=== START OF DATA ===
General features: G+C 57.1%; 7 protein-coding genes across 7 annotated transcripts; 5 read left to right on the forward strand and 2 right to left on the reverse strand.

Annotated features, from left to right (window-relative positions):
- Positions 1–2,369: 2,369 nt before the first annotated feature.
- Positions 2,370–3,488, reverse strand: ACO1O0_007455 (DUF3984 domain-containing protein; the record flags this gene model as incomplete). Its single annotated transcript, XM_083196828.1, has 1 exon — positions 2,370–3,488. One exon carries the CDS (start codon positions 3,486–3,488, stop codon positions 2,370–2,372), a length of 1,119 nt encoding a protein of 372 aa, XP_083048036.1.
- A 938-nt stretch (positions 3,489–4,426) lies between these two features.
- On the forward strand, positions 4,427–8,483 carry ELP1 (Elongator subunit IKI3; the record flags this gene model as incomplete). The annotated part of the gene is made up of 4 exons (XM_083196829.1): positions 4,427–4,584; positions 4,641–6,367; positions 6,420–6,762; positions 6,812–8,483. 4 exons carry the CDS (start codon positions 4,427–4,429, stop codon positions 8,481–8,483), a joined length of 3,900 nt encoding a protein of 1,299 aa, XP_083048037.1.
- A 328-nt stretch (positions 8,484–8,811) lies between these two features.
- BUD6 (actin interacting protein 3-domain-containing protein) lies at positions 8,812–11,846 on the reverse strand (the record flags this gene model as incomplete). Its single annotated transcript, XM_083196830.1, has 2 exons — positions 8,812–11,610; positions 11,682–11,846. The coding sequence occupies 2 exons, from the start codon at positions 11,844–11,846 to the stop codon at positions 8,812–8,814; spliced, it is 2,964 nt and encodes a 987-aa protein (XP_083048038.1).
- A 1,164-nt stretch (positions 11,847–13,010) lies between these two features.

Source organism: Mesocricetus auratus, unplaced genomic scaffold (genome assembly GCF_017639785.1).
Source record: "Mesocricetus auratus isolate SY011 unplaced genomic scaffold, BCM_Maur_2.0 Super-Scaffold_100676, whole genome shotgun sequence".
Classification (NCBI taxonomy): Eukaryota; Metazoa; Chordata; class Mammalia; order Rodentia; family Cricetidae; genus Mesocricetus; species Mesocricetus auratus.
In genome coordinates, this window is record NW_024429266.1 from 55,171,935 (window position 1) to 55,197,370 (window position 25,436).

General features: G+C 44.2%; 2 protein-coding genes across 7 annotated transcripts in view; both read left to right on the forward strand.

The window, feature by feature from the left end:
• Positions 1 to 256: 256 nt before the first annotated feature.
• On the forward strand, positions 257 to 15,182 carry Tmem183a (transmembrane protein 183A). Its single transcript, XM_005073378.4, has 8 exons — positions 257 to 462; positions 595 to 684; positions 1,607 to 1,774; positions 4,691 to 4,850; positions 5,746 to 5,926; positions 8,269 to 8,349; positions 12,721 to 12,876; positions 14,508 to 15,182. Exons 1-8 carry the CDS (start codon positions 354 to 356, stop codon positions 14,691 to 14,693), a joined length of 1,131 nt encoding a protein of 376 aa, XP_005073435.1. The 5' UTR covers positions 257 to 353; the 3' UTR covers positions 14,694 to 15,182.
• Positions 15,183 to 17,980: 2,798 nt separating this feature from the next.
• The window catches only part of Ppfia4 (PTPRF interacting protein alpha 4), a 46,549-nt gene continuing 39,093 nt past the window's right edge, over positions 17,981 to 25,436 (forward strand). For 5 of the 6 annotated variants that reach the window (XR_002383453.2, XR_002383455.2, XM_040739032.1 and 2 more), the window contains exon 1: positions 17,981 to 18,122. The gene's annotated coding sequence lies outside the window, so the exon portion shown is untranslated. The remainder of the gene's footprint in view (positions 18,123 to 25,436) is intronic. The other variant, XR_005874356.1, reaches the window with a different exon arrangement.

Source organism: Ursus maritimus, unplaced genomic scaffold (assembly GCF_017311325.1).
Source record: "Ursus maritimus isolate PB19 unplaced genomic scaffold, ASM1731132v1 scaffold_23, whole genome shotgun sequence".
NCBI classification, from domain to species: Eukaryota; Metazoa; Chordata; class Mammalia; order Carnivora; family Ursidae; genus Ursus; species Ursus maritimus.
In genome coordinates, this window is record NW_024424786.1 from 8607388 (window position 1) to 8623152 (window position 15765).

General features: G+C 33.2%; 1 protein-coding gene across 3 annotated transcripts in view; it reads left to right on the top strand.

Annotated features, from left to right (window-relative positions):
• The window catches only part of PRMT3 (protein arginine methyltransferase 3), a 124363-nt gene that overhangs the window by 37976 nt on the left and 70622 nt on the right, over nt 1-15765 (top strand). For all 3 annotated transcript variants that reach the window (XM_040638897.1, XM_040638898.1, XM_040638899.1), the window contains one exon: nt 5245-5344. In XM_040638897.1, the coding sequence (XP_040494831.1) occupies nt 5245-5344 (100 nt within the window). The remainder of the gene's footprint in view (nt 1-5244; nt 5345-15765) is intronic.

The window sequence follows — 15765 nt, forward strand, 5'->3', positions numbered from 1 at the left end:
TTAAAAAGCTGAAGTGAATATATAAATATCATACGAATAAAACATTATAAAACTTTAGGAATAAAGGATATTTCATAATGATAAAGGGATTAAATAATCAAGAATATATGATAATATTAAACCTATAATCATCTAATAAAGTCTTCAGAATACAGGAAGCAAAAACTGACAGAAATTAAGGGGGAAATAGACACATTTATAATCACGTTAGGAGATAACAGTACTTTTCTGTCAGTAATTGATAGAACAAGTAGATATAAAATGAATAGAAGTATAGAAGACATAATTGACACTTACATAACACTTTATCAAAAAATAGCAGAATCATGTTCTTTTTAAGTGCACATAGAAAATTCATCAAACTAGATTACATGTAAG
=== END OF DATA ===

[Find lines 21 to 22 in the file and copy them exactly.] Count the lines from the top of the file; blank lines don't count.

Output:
Source record: "Ursus maritimus isolate PB19 unplaced genomic scaffold, ASM1731132v1 scaffold_23, whole genome shotgun sequence".
NCBI classification, from domain to species: Eukaryota; Metazoa; Chordata; class Mammalia; order Carnivora; family Ursidae; genus Ursus; species Ursus maritimus.